Save Britain Asks: Is it Time to Abolish the House of Lords?

If elected Prime Minister, Labour leader Sir Keir Starmer said he would abolish the “indefensible” House of Lords in his first term.

On Monday, Labour released a sprawling report promising major constitutional changes, including the abolition of the House of Lords, with Sir Keir Starmer declaring that if elected, his party would implement the “biggest ever transfer of power from Westminster to the British people.” 

Sir Keir stated at a joint press conference with the report’s author, former Prime Minister Gordon Brown, that he had “long been convinced that this broken model has held back our politics and our economy.”

During a press conference on Monday, the prime ministerial candidate stated that plans for a constitutional overhaul would free up £200 million per year and transform the British economy.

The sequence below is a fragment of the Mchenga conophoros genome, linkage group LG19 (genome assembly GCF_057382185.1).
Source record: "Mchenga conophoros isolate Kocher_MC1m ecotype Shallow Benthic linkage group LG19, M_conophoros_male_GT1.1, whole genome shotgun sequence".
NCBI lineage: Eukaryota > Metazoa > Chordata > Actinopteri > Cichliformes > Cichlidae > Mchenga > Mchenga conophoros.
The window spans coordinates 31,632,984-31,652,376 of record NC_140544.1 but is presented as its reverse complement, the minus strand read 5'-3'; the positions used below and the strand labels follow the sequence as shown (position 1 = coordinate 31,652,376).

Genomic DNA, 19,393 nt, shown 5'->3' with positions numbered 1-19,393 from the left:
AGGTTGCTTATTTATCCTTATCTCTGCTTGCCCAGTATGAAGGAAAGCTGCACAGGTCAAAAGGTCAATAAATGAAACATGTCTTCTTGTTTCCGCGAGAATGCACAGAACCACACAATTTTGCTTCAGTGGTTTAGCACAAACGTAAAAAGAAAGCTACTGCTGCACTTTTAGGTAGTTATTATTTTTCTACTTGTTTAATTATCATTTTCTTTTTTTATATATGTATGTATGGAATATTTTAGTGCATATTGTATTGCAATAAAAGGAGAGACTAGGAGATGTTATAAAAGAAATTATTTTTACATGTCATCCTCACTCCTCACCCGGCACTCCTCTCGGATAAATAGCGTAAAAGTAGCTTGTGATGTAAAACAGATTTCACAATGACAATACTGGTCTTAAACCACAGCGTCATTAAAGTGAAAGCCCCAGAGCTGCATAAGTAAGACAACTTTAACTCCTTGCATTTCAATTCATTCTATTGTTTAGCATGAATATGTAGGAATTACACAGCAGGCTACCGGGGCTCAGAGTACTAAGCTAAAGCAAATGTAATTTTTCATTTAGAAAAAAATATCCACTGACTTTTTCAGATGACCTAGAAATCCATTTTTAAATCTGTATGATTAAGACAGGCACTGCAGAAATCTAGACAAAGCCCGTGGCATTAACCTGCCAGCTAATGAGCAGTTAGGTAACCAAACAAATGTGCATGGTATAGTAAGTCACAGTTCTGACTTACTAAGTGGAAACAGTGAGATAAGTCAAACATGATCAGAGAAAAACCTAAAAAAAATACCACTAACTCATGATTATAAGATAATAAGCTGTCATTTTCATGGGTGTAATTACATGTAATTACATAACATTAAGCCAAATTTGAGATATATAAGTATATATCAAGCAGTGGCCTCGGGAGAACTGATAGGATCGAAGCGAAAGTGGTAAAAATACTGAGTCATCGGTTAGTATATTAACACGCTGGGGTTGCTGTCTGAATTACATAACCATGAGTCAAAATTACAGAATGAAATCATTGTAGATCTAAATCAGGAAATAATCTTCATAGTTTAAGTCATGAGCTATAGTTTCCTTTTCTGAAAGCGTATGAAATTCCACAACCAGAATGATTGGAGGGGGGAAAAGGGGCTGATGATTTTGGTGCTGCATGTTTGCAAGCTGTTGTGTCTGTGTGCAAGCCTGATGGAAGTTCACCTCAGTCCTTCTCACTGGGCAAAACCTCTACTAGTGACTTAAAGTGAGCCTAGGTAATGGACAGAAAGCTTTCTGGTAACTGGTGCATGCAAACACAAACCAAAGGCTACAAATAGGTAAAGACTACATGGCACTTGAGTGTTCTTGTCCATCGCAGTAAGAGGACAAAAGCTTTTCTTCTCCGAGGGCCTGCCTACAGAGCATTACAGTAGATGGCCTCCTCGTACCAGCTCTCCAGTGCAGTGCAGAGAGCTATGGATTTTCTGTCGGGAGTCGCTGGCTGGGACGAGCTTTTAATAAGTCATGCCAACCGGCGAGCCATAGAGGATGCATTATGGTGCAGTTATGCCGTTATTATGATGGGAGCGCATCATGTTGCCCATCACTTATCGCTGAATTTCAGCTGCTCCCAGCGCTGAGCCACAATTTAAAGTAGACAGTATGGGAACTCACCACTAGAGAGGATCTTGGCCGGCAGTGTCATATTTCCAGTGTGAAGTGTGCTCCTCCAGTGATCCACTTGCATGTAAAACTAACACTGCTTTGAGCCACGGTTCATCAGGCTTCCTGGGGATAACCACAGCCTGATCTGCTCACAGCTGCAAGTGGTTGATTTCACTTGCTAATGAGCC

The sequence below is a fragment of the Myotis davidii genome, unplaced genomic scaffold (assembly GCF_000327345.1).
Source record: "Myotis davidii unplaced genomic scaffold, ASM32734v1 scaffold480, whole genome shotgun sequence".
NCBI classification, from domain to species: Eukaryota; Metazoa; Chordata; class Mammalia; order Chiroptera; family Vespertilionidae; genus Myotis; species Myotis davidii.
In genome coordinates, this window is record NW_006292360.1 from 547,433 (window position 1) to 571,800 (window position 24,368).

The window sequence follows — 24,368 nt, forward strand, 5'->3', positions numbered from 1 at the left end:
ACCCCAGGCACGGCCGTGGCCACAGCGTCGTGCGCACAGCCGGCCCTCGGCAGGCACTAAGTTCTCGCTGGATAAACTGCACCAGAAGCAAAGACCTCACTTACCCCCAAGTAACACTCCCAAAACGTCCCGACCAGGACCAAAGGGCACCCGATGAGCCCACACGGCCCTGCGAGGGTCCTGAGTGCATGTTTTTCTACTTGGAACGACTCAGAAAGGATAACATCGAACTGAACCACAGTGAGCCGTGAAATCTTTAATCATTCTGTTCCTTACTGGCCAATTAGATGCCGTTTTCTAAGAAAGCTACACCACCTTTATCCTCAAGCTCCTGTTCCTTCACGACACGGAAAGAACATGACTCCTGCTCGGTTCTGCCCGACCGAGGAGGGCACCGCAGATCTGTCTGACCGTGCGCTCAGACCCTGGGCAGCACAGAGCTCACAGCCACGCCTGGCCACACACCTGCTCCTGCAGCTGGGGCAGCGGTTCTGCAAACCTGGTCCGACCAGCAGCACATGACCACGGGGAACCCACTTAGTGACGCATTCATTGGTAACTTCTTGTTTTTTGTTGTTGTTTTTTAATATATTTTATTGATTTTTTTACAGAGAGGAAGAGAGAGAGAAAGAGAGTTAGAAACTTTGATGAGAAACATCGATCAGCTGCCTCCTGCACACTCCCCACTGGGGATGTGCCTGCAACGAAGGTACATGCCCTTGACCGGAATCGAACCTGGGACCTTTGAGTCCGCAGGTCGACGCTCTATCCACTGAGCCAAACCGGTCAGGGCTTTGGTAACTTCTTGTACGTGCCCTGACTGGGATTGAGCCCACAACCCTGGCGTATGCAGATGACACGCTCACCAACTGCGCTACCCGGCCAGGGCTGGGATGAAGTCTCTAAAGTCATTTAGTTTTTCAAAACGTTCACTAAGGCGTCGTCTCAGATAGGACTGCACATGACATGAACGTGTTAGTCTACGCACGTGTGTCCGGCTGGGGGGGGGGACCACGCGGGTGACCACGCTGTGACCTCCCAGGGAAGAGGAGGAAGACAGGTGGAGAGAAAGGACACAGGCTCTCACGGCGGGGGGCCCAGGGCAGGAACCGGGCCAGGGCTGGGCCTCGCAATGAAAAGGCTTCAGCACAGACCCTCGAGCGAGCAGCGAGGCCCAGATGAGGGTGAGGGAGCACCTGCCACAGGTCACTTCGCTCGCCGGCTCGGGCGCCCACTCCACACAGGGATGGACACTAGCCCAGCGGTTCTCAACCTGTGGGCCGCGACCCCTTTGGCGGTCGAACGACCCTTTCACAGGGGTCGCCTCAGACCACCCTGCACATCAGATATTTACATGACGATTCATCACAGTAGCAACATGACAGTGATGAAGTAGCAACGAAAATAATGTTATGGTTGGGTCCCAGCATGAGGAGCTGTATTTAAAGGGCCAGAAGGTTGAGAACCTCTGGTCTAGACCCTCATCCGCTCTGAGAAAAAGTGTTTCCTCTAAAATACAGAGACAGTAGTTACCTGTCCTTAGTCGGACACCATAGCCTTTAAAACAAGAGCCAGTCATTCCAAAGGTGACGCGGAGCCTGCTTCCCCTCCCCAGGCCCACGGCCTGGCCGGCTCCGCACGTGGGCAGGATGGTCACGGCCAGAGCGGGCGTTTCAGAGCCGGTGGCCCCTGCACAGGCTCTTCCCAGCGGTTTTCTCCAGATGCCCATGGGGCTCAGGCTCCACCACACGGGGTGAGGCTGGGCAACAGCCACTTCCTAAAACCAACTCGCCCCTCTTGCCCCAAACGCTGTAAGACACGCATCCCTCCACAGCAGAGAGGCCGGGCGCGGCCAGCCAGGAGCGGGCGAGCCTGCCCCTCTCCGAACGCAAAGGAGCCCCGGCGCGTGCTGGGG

He told the BBC that the House of Lords, the unelected second chamber of the British Parliament, was “indefensible” and that Labour would replace it with an elected body “with a strong mission.”

He said: “I profoundly think that the fact we hold too much power in Whitehall is holding us back, not only politically – with people feeling more distant form politics – but economically”.

Sir Keir stated that if the party is elected, it will be implemented “as soon as possible.”

The House of Lords, which works alongside the House of Commons to create and shape British laws, has come under renewed scrutiny in recent months, with critics claiming that the unelected body’s size is excessive.

The Lords currently have about 800 members, the majority of whom are life peers. Most are not paid for their work, but are “eligible to receive allowances and, within certain limits, travel expenses incurred in fulfilling their parliamentary duties.” Optional attendance allowances can be as much as £323 per day.

What are your thoughts? Is it time to abolish the House of Lords?

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